Turn the tie rods with a wrench at the flats to change the toe-in. Be sure to evenly adjust the left and right tie-rods for proper alignment. Check with the service manual to see if there are any specifications for the length of the tire rods or the amount of threads that should be showing. If the tie-rods are not adjusted according to the OEM specifications the proper toe-in may be achieved, but the vehicle will not steer correctly and it could be at risk of breaking a tie-rod.

      When the adjustment is correct hold the tie-rod flats and tighten the lock nuts to specification against each side of the tie-rod. Take a slow test ride to make sure the steering functions correctly.
       
      Check out this additional video on ATV wheel alignments:
       
  • Similar Tagged Content

    • By Maggie Hall
      View File 2007 2008 2009 Honda 300ex Service Repair Manual Trx300X Trx300EX ATV
      2007 2008 2009 Honda 300ex Service Repair Manual Trx300X Trx300EX ATV
      Submitter Maggie Hall Submitted 11/28/2018 Category Honda ATV  
    • By Maggie Hall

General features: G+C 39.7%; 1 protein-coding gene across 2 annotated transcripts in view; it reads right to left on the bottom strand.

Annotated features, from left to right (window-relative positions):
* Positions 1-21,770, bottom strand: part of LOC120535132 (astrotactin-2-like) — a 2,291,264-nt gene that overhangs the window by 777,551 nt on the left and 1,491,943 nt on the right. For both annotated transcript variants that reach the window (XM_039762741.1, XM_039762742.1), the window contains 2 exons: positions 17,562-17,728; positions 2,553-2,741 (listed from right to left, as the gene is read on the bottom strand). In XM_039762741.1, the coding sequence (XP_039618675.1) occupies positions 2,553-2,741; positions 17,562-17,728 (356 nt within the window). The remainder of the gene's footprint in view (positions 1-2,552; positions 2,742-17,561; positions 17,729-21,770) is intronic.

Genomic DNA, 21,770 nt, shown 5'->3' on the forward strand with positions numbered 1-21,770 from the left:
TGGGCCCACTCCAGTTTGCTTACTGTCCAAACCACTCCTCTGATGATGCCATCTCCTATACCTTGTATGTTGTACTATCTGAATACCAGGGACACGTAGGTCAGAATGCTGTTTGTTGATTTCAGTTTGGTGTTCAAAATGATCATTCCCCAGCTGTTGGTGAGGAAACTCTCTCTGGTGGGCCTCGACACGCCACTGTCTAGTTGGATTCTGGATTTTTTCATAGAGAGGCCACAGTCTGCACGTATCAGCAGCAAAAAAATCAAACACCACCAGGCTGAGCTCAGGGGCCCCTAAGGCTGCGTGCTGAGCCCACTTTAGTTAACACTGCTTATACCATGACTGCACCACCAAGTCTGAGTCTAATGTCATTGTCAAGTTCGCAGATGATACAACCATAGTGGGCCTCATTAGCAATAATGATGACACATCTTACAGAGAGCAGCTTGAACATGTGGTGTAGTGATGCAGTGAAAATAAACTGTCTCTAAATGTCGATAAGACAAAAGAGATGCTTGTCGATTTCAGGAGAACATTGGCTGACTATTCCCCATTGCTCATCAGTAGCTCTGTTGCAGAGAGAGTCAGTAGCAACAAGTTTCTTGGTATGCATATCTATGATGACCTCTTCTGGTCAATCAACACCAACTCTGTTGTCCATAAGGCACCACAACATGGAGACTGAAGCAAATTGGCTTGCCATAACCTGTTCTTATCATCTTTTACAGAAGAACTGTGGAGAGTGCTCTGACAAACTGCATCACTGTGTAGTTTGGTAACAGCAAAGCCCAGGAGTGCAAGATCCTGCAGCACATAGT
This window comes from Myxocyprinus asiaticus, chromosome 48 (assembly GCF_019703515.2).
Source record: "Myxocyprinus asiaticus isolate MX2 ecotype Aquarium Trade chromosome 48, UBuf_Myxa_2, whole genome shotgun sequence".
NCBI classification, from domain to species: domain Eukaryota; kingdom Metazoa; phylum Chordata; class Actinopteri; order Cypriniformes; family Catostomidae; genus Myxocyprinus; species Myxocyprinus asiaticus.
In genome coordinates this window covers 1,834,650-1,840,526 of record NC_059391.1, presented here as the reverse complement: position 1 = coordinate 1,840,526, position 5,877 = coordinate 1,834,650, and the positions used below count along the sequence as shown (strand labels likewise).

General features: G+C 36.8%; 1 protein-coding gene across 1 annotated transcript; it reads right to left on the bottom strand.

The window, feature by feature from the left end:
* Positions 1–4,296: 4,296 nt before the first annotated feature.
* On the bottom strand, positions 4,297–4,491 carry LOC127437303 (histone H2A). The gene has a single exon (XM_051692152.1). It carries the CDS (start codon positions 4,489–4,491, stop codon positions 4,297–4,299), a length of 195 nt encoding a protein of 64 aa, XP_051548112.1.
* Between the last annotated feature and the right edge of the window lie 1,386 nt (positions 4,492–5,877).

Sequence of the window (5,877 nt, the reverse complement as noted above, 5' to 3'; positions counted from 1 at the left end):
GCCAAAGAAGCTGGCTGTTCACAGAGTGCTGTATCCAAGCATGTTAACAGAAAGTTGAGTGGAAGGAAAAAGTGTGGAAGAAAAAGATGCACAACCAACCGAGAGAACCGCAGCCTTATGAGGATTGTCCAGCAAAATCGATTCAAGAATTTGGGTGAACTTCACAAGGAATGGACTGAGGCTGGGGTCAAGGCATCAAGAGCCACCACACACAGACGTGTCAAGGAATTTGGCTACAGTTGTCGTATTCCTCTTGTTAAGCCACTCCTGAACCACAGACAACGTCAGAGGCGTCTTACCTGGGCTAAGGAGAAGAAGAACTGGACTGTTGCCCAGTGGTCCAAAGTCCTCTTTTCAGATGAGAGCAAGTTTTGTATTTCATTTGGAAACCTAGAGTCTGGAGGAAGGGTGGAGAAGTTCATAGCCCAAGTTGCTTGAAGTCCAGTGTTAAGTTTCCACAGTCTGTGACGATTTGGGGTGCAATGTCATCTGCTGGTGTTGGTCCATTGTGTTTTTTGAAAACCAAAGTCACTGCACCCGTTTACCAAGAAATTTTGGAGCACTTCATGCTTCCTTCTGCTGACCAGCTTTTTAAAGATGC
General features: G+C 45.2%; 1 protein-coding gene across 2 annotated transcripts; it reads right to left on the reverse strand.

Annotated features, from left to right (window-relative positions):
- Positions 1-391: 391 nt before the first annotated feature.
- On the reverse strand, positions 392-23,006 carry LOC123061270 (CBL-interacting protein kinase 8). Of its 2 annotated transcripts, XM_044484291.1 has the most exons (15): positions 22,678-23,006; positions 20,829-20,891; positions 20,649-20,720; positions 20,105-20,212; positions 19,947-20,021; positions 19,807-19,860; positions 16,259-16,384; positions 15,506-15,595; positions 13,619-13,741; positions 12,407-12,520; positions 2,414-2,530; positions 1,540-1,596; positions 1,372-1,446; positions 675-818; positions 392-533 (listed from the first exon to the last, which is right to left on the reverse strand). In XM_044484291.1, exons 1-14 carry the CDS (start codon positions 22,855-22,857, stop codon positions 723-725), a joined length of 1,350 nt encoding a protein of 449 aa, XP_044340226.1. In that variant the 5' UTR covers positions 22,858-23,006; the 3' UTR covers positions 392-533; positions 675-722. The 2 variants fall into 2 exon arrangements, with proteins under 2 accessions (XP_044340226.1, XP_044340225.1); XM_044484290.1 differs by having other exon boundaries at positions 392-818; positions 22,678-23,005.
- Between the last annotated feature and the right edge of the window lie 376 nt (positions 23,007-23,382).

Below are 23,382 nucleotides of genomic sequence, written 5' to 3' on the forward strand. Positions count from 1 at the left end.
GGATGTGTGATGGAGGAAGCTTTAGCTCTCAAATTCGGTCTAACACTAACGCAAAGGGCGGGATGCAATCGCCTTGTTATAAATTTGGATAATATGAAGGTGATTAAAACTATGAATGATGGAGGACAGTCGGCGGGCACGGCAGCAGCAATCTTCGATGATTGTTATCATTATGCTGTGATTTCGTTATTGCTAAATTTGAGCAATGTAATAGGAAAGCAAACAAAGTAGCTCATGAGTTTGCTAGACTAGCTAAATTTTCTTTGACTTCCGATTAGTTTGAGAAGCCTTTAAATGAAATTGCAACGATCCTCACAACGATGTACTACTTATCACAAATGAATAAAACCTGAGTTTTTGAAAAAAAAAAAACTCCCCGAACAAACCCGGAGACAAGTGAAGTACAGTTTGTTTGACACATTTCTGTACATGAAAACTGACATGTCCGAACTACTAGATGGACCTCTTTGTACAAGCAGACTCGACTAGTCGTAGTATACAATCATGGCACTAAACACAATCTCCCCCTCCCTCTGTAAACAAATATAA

2007 2008 2009 Honda 300ex Service Repair Manual Trx300X Trx300EX ATV
    • By Ashley Bell
      I have a 2005 Honda 300EX that won't start. I've changed the starter and I've changed the solenoid. When I try to push start it the back wheels skid, it's a manual. I've charged the battery and I've done the screwdriver trick with the solenoid that won't start it. It tries to crank but it won't turn over.  
      I was out riding for about an hour or two and then it quit on me. Before I went riding I change the air filter and I change the oil. 
      Heeeeelp. Suggestions? I'm learning all of this info myself from forums. Thanks. 
    • Guest Fox300exchic
      By Guest Fox300exchic
      I was wondering if I could fit a bumper for a different quad on my 300ex? There is one in motosport that I want but they dont make it for mine. If so which one?
    • By quad man
      Can somebody please tell me if 250x or 250ex nerf bars will fit on 96 300ex, and will 93-98 300ex nerf bars work on my 96 300ex? Thanks
  • Recently Browsing   0 members

    No registered users viewing this page.


×
×
  • Create New...